The New Music Math

You probably already figured this out on your own, but it's interesting to see the numbers once they've been crunched. The most fascinating factoid is this:

If you took all musical artists and placed them on a graph from least popular to most popular, the 25% of artists on the popular end of the scale would have lower CD sales because of file sharing, but the remaining 75% of not-so-popular artists actually benefit from fans freely sharing their music.

Anderson writes, "The Long Tail implications of this are pretty clear. For the majority of artists further down the tail, free distribution is good marketing, with a net positive effect on sales. Which is yet another reminder that the rules are all too often made to protect the minority of artists at the top of the curve, not most artists overall."

Take-away marketing lesson: If you're not on the Billboard charts, don't be so tight-assed with your songs. You won't sell more by hoarding your recorded music. Give a few of your best songs away to any fan who will listen, and encourage them to share and spread the word.

Despite the old music business cliche, it's not who you know that matters -- it's who knows you!

Get more tips like these when you subscribe to my free Buzz Factor ezine — the longest running music career tips email newsletter on the planet. Since 1995. Learn more about the free subscription here.


Or just sign up using this quick and easy form:

Your First Name
Your Primary Email


Your email address will not be shared. Unsubscribe at any time.

Connect with

posted by Bob Baker @ 9:45 AM   2 comments


November 25, 2005

The Psychology of Crowds

It's the day after Thanksgiving -- widely known in the USA as one of the busiest shopping days of the year. And it's always amazed me. Why do people go out in droves to crowded malls and risk trampling just to save a few bucks on a DVD player or crock pot?

One answer has everything to do with crowd psychology.

I learned this lesson years ago as I watched people file out after comedy shows. (Yes, in a former life I performed stand-up comedy and music parodies regularly.) I sold my own comedy tapes and usually parked near the exit to catch anyone who wanted to buy the recording I had plugged onstage.

One show in particular stands out. The audience was about a hundred people strong. Nearly half of them marched right past me. Then one person stopped to buy a tape. Then another.

One of the buyers noticed I had a stack of promo photos and asked how much it would be for an autographed copy. No one had ever asked that before, so I said, "If you buy the tape, I'll give you an autographed picture free."

The other buyer overhead the conversation and said, "Then I'll take one too." By then, other patrons who were filing out had stopped to see what was going on. I heard a number of remarks along the lines of "What's going on? Oh, he's selling tapes. Let's stop and get one." Within minutes, there was a long and growing line. Each person saw that I was signing photos and wanted one too.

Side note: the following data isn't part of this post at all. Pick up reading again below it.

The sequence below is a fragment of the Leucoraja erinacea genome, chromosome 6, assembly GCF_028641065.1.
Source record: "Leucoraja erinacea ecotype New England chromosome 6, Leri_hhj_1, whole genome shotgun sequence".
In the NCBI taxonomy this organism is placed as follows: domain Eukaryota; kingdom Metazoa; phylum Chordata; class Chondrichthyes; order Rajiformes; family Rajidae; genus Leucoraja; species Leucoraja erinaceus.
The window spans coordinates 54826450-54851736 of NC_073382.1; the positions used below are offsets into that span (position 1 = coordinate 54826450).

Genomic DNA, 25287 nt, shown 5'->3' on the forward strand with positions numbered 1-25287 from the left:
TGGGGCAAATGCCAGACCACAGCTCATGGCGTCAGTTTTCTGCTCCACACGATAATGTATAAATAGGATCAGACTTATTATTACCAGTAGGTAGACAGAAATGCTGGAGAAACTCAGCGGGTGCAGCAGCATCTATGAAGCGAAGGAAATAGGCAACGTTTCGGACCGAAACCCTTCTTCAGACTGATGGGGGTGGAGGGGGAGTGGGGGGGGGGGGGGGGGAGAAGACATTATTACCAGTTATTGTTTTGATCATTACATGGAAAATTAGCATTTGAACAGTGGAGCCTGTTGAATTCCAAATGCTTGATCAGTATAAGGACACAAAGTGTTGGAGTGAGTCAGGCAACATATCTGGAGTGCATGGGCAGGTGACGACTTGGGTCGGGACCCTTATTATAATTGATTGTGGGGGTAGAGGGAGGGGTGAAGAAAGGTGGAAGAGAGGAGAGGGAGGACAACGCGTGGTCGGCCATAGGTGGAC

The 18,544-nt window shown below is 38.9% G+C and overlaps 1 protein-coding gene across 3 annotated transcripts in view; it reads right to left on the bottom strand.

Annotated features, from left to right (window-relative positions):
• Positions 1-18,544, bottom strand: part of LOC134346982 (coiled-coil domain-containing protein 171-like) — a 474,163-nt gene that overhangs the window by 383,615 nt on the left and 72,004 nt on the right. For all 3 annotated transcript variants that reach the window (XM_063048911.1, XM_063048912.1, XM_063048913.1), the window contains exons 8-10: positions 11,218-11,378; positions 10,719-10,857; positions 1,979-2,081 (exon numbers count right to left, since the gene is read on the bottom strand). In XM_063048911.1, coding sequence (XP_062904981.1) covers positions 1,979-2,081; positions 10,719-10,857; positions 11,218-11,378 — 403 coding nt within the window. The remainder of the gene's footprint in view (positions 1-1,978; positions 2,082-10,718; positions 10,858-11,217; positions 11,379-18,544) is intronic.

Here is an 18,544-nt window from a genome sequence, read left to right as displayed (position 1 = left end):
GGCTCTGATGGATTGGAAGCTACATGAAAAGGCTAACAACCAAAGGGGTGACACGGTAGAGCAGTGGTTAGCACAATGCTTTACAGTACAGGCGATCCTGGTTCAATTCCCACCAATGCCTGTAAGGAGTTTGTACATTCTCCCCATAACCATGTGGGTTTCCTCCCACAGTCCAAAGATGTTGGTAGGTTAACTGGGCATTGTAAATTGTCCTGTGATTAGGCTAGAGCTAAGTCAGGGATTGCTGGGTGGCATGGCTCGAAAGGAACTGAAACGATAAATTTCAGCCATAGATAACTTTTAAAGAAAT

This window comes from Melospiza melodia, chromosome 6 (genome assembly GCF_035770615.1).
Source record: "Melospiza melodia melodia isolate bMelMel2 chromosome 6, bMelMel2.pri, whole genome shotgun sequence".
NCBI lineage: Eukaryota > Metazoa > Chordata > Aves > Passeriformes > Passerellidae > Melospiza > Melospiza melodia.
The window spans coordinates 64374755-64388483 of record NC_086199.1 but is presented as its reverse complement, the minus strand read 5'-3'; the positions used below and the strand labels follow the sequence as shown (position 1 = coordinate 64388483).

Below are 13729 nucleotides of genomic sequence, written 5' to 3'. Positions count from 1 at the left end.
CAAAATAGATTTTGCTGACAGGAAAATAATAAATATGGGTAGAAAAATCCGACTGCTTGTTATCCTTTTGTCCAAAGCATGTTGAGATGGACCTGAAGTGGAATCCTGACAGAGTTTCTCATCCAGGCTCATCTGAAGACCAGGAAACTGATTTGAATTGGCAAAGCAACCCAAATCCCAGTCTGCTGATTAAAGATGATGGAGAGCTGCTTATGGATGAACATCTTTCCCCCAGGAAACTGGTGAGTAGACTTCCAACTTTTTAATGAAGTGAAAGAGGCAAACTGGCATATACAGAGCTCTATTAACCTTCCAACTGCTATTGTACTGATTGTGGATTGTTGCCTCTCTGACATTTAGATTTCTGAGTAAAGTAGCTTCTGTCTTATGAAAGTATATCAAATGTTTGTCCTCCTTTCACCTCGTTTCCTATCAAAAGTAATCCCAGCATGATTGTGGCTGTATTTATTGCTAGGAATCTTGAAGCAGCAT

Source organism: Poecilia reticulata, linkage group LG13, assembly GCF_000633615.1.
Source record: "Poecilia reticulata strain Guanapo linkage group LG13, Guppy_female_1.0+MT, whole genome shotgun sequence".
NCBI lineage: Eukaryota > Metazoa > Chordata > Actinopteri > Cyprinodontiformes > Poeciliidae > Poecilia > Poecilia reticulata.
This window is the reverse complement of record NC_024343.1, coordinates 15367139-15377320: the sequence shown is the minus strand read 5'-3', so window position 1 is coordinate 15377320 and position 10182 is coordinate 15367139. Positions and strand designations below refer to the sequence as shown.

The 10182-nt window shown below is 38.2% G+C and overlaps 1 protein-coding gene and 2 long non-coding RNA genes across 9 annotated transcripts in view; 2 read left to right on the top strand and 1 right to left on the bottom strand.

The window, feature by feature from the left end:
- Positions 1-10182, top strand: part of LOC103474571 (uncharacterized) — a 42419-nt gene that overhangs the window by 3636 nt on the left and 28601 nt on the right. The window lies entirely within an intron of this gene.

It was an eye-opening experience. What was so appealing to the second half of the audience that the first half couldn't care less about? You know the answer:

They were at first curious just to see what all the commotion was about, then interested in getting a piece of what so many other people were enjoying
.

Mel Torment of Finger Records writes, "The packed house, frothing crowd mentality creates a sheep-like response, and when everyone suddenly thinks a band is cool, it is automatically assumed that so and so is the only band that matters ..."

And Stephen Bucaro writes about the importance of "consensus" when selling: "Consensus involves getting prospective customers to believe that 'everybody's doing it.' Everybody is just waiting in line to purchase your product. Everybody can't be wrong, so the product must be fantastic!"

This topic may be worth covering over a number of blog posts. So check back for more thoughts on the psychology of crowds.

In the meantime, start thinking about ways you can stimulate curiosity and attract a crowd feeding frenzy.

Get more tips like these when you subscribe to my free Buzz Factor ezine — the longest running music career tips email newsletter on the planet. Since 1995. Learn more about the free subscription here.


Or just sign up using this quick and easy form:

Your First Name
Your Primary Email


Your email address will not be shared. Unsubscribe at any time.

Connect with